This one is probably only a half falsehood. If we are talking about a newborn infant, then it is pretty easy to take candy from them. If we are talking about the adult perception of a baby, which for some (read: me) includes anyone whose age is still in single-digits, then it is quite hard to take that candy.

Just ask a mother how strong a grip a 6-month old can have when they get a lock of hair. Those babies got some pipes on ’em. Regardless of the sinister nature of the cliché, I call (some level of) BS on this one.

Alternative: Like stealing pure awesome from pure innocence.


I’m sure baking is easy for a lot of people, but it certainly can’t be easy for everyone. I can think of 100 things that are easier than baking, even if I knew what I was doing. Unless this means ‘easy as eating pie’, in which case I agree and would retract its retirement.

However, pie isn’t even the easiest item to eat. Yogurt? Applesauce? Saltines? Easy as ‘Sauce would be awesome. That should catch on.

Alternative: Easy as sleep.


Last but not least (definitely a 2012 candidate!), I had to add a sports cliché. Oh, how I hate this one! Written directly from the communications and PR staff of your favorite team, no professional competitor has ever…ever…EVER thought this way.

Now, we can debate that they SHOULD think this way, that it is a healthy and focused way to go about competition. On that, I might digress. But they don’t! When I hear a journalist ask a player if they are looking forward to playing their old team next month, and they respond with this, it makes me want to vomit.

They do this in the playoffs, which is even worse. As if the strategy for the pitching rotation proves that no one is looking at it one game at a time. They think we’re stupid, or starved for sweet little guy-next-door momma’s boys. You’d have to ask someone else on that, I have no idea.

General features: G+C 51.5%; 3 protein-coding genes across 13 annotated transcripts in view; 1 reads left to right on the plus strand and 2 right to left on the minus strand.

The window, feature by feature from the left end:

Alternative: Did you lose the script from the last time you asked me?

There it is. The first annual clichéd cliché list of retirements. I hope you enjoyed it. I’ve never asked anyone to commit directly about something in a post, but there’s a first time for everything, right? (Seriously, that one I didn’t even plan. It just happened. Consider it another candidate.)
If you have any clichés that annoy the crap out of you that were not on this list, or agree (or vehemently disagree) with one of these, let me know.



About Creed

I often ramble. What some people can eloquently say in 10 words, when most people would take 25, I will intentionally take 100. It's always been this way. This blog is mainly to spare my friends, family, and co-workers from my epic long rants.
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One Response to Clichéd Clichés

  1. jediprincess00 says:

    I can’t decide what I like better: “Like stealing pure awesome from pure innocence” or “Easy as ‘sauce’!